Titanium Dioxide


UV filter

Titanium Dioxide at a glance

  • Used as a thickening, opacifying, pigment, and sunscreen ingredient
  • Protects against both UVA and UVB rays
  • Gentle enough even for sensitive, redness-prone skin
  • Deemed safe as used in cosmetics products

Titanium Dioxide description

Titanium dioxide is an inert earth mineral used as a thickening, opacifying, and sunscreen ingredient in cosmetics. It protects skin from UVA and UVB radiation and is considered non-risky in terms of of skin sensitivity. Because it is gentle, titanium dioxide is a great sunscreen active for sensitive, redness-prone skin. It’s great for use around the eyes, as it is highly unlikely to cause stinging. There are two primary forms of titanium dioxide commercially available: anatase and rutile. The rutile form is typically used in sunscreens due to its superior ability to handle UV rays and stability in the presence of UV light. The anatase form is typically used in other types of products, such as paint. Another plus of the rutile form is that its UVA protection extends past 400 nanometers, which is the upper limit of UVA. Titanium dioxide is typically micronises and coated for use in cosmetics products. The micronizing makes this somewhat heavy-feeling ingredient easier to spread on skin, plus a bit more cosmetically elegant. Micronises titanium dioxide is much more stable and can provide better sun protection than non-micronized titanium dioxide. Micronises titanium dioxide doesn’t penetrate skin so there’s no need to be concerned about it getting into your body. Even when titanium dioxide nanoparticles are used, the molecular size of the substance used to coat the nanoparticles is large enough to prevent them from penetrating beyond the uppermost layers of skin. This means you’re getting the sun protection titanium dioxide provides with no risk of it causing harm to skin or your body. The coating process improves application, enhances sun protection, and prevents the titanium dioxide from interacting with other ingredients in the presence of sunlight, thus enhancing its stability. It not only makes this ingredient much more pleasant to use for sunscreen, but also improves efficacy and eliminates safety concerns. Common examples of ingredients used to coat titanium dioxide are alumina, dimethicone, silica, and trimethoxy capryl silane. Titanium dioxide as used in sunscreens is commonly modified with other ingredients to ensure efficacy and stability. Examples of what are known as surface modifier ingredients used for titanium dioxide include stearic acid, isostearic acid, polyhydroxystearic acid, and dimethicone/methicone copolymer. Some websites maintain titanium dioxide is inferior to zinc oxide, another mineral sunscreen ingredient whose core characteristics are similar to those of titanium dioxide. The reality is that titanium dioxide is a great broad-spectrum SPF ingredient and is widely used in all manner of sun-protection products. What gets confusing for some consumers is trying to decipher research that ranks sunscreen ingredients by a UV spectrum graph. By most standards, broad-spectrum coverage for sunscreen ingredients is defined as one that surpasses 360 nanometers (abbreviated as “nm” - how the sun’s rays are measured). Titanium dioxide exceeds this range of protection, but depending on whose research you read, it either performs as well as or slightly below zinc oxide. It’s true that titanium dioxide does not rank as high for UVA protection as zinc oxide, it ends up being a small difference (think about it like being 10 years old versus 10 years and 3 months old). This is not easily understood in terms of other factors affecting how sunscreen actives perform (such as the base formula), so many, including some dermatologists, assume that zinc oxide is superior to titanium dioxide for UVA protection. When carefully formulated, titanium dioxide provides excellent UVA protection. Its UVA protection peak is lower than that of zinc oxide, but both continue to provide protection throughout the UVA range for the same amount of time. One final note: titanium dioxide comes in the form of a white powder and is sometimes used in cosmetics to adjust a colour to a lighter shade. This is also why it can pr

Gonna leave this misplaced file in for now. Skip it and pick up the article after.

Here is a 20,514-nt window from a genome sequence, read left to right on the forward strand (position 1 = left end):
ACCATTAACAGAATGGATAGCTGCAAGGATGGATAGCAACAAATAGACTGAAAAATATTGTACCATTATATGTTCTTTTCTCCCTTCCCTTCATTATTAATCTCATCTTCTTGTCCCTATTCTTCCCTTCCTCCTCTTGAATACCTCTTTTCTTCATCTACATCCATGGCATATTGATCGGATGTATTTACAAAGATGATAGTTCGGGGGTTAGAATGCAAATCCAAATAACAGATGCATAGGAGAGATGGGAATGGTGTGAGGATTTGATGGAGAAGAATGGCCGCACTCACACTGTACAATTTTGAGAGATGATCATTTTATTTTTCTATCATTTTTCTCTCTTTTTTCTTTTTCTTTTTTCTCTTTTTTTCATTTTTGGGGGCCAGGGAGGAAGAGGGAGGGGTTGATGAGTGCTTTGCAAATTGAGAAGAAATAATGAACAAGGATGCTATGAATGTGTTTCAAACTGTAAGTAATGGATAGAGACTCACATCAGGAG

Titanium Dioxide references

  • Journal of Cosmetic Dermatology, February 2021, pages 532-537
  • Frontiers in Bioengineering and Biotechnology, June 2020
  • Journal of Nanoparticle Research, March 2020
  • Journal of the European Academy of Dermatology and Venereology, November 2019, pages 34-46
  • Photodermatology, Photoimmunology and Photomedicine, November 2019, pages 442-446
  • Journal of Cosmetic Science, September 2019, pages 223-234
  • Materials, July 2019, pages 1-24
  • Photodermatology, Photoimmunology, and Photomedicine, April 2011, pages 58-67
  • Skin Therapy Letter, July-August 2008, pages 5-7
  • Environmental and Health Perspectives, July 2008, pages 893

Peer-reviewed, substantiated scientific research is used to assess ingredients in this dictionary. Regulations regarding constraints, permitted concentration levels and availability vary by country and region.

Ingredient ratings


Proven and supported by independent studies. Outstanding active ingredient for most skin types or concerns.


Necessary to improve a formula's texture, stability, or penetration.


Generally non-irritating but may have aesthetic, stability, or other issues that limit its usefulness.


There is a likelihood of irritation. Risk increases when combined with other problematic ingredients.


May cause irritation, inflammation, dryness, etc. May offer benefit in some capability but overall, proven to do more harm than good.


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Not rated

We have not yet rated this ingredient because we have not had a chance to review the research on it.